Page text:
CHICAGO (AP) — For the first time in a quarter century, Chicago teachers walked out of the classroom Monday, taking a bitter contract dispute over evaluations and job security to the streets of the nation’s third-largest city — and to a national audience — less than a week after most schools opened for fall.
The walkout forced hundreds of thousands of parents to scramble for a place to send idle children and created an unwelcome political distraction for Mayor Rahm Emanuel. In a year when labor unions have been losing ground nationwide, the implications were sure to extend far beyond Chicago, particularly for districts engaged in similar debates.
The two sides resumed negotiations Monday but failed to reach a settlement, meaning the strike will extend into at least a second day.
Chicago School Board President David Vitale said board and union negotiators did not even get around to bargaining on the two biggest issues, performance evaluations or recall rights for laid-off teachers. Chicago Teachers Union President Karen Lewis said that was because the district did not change its proposals.
‘‘This is a long-term battle that everyone’s going to watch,’’ said Eric Hanuskek, a senior fellow in education at the Hoover Institution of Stanford University. ‘‘Other teachers unions in the United States are wondering if they should follow suit.’’
The union had vowed to strike Monday if there was no agreement on a new contract, even though the district had offered a 16 percent raise over four years and the two sides had essentially agreed on a longer school day. With an average annual salary of $76,000, Chicago teachers are among the highest-paid in the nation, according to the National Council on Teacher Quality.
But negotiators were still divided on job security measures and a system for evaluating teachers that hinged in part on students’ standardized test scores.
The strike in a district where the vast majority of students are poor and minority put Chicago at the epicenter of a struggle between big cities and teachers unions for control of schools.
Emanuel, who has sought major reforms while also confronting the district’s $700 million budget shortfall, acknowledged his own fight with the union, even as he urged a quick resolution.
‘‘Don’t take it out on the kids of Chicago if you have a problem with me,’’ he told reporters Monday.
As negotiators resumed talks, thousands of teachers and their supporters took over several downtown streets during the Monday evening rush. Police secured several blocks around district headquarters as the crowds marched and chanted.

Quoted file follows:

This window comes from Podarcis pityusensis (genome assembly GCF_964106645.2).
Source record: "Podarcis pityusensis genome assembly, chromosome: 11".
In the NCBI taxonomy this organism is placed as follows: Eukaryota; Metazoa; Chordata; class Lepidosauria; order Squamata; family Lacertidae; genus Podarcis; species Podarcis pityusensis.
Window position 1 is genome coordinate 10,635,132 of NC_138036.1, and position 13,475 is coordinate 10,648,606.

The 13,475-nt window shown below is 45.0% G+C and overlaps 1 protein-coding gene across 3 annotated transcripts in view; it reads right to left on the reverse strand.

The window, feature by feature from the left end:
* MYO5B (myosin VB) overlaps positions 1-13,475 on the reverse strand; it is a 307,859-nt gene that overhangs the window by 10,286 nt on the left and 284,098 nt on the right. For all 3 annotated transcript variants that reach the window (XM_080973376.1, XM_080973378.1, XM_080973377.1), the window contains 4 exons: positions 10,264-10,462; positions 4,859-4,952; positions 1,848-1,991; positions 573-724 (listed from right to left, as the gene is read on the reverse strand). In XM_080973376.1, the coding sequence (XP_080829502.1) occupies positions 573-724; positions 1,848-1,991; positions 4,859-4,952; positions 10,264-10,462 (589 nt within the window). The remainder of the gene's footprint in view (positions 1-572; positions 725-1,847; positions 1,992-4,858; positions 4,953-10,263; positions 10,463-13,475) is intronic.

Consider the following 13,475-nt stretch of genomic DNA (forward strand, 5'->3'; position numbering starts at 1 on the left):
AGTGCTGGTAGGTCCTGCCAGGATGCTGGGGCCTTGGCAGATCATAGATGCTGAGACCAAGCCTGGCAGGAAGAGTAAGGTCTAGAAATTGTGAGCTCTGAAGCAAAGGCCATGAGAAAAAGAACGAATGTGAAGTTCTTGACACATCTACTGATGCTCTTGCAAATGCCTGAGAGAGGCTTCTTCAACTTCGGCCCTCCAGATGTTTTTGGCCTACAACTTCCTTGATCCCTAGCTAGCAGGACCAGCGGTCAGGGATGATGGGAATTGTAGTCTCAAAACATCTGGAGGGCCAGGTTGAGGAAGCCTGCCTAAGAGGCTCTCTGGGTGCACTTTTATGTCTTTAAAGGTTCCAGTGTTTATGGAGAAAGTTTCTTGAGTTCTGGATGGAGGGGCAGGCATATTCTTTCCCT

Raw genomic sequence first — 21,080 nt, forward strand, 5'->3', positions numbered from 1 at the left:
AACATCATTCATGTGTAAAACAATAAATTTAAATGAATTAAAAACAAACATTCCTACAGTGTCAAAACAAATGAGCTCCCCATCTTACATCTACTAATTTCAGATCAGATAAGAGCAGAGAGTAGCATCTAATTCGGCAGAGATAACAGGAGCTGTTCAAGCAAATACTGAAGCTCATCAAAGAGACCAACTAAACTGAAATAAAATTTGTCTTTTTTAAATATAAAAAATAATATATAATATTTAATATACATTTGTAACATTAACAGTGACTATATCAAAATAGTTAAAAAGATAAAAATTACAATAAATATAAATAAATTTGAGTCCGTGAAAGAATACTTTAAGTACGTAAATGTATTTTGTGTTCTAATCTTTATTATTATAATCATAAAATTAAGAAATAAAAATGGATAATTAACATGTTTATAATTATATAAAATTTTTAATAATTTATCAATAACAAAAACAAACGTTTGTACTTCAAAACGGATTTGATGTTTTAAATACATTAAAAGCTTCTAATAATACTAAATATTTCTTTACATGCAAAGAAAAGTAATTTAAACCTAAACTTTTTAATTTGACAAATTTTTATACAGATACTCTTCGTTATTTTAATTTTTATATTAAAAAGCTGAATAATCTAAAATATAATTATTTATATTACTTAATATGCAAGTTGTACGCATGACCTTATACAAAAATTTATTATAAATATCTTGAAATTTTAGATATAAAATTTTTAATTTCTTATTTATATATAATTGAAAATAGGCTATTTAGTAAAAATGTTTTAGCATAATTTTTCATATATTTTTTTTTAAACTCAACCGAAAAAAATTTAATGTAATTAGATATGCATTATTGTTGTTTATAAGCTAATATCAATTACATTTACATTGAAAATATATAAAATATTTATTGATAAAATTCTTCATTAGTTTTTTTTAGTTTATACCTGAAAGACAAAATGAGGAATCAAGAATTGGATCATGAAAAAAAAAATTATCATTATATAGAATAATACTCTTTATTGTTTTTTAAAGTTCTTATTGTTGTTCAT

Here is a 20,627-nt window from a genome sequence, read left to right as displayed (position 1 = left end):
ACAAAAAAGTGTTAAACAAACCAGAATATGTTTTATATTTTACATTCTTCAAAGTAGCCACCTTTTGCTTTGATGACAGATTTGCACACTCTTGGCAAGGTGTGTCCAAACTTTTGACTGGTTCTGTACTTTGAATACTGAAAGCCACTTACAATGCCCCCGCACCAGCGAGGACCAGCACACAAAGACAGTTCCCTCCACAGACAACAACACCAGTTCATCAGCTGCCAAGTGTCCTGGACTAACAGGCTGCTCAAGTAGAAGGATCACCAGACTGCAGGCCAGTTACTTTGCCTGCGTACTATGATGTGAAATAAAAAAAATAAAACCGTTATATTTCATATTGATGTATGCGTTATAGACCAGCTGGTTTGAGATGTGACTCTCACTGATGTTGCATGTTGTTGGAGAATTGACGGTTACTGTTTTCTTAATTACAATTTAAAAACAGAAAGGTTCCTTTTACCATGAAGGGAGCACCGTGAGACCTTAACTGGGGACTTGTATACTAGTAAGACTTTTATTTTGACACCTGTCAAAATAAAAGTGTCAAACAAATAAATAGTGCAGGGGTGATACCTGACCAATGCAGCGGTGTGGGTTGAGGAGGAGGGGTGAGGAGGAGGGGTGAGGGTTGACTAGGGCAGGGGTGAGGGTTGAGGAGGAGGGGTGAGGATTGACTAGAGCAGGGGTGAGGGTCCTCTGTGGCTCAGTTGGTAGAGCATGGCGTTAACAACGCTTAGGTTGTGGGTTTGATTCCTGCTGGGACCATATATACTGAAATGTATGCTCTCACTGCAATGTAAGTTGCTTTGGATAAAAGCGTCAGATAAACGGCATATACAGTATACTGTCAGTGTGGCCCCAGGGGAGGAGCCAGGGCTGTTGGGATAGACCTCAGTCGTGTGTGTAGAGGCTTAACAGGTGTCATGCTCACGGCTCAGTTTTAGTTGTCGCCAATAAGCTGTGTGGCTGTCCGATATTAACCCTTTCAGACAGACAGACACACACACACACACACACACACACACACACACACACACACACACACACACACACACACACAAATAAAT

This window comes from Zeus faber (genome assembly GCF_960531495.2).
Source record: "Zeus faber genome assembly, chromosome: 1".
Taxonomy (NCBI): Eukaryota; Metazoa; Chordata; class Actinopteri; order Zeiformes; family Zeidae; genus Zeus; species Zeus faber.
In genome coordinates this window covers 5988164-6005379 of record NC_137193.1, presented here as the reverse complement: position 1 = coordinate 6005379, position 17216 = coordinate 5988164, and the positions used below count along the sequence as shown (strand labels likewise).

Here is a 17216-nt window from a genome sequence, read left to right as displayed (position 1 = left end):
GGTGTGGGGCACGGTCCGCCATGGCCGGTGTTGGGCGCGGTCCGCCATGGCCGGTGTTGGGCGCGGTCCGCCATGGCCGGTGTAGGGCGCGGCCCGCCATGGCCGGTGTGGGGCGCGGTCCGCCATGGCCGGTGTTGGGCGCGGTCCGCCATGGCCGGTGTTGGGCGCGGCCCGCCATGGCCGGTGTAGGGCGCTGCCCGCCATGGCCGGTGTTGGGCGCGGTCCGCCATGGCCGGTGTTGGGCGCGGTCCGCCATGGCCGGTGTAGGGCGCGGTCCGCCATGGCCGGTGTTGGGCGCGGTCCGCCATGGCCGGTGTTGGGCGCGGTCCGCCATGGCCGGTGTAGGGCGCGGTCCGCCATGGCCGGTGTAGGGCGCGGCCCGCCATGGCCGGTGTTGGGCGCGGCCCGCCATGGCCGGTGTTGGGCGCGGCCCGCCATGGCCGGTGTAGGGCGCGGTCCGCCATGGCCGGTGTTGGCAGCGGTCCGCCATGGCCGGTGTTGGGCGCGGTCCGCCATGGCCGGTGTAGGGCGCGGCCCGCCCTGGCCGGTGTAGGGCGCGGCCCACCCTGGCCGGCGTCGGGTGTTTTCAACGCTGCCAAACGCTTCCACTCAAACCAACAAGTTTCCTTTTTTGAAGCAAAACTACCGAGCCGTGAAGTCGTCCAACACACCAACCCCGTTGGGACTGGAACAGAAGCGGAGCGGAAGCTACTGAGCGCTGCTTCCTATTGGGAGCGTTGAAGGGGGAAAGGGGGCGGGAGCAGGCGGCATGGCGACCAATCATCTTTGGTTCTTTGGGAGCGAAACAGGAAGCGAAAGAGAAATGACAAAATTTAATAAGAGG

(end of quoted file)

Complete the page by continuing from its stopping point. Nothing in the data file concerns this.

The protesters planned to rally through the evening at an event that resembled a family street fair. Balloons, American flags and homemade signs hung above the crowd.
Teacher Kimberly Crawford said she was most concerned about issues such as class size and the lack of air conditioning.
‘‘It’s not just about the raise,’’ she said. ‘‘I've worked without a raise for two years.’’
The strike quickly became part of the presidential campaign. Republican candidate Mitt Romney said teachers were turning their backs on students and Obama was siding with the striking teachers in his hometown.
Obama’s top spokesman said the president has not taken sides but is urging both the sides to settle quickly.
Emanuel, who just agreed to take a larger role in fundraising for Obama’s re-election, dismissed Romney’s comments as ‘‘lip service.’’
But one labor expert said that a major strike unfolding in the shadow of the November election could only hurt a president who desperately needs the votes of workers, including teachers, in battleground states.
‘‘I can’t imagine this is good for the president and something he can afford to have go on for more than a week,’’ said Robert Bruno, a professor of labor and employment relations at the University of Illinois at Chicago.
For two decades, contract agreements have slowly eroded teachers’ voices, Bruno said.
‘‘But this signals to other collective bargaining units that the erosion of teachers’ rights isn’t inevitable. They (the union members) are telling them, ‘You don’t have to roll over.'’’
The union has done so in large part by making the most of one of the biggest sources of friction: teacher evaluations.
Lewis, the Chicago union president, suggested the city’s proposal could put thousands of teachers’ careers at risk because the evaluation system relies too heavily on standardized test scores and does not take into account such factors as poverty, violence and homelessness.Continued...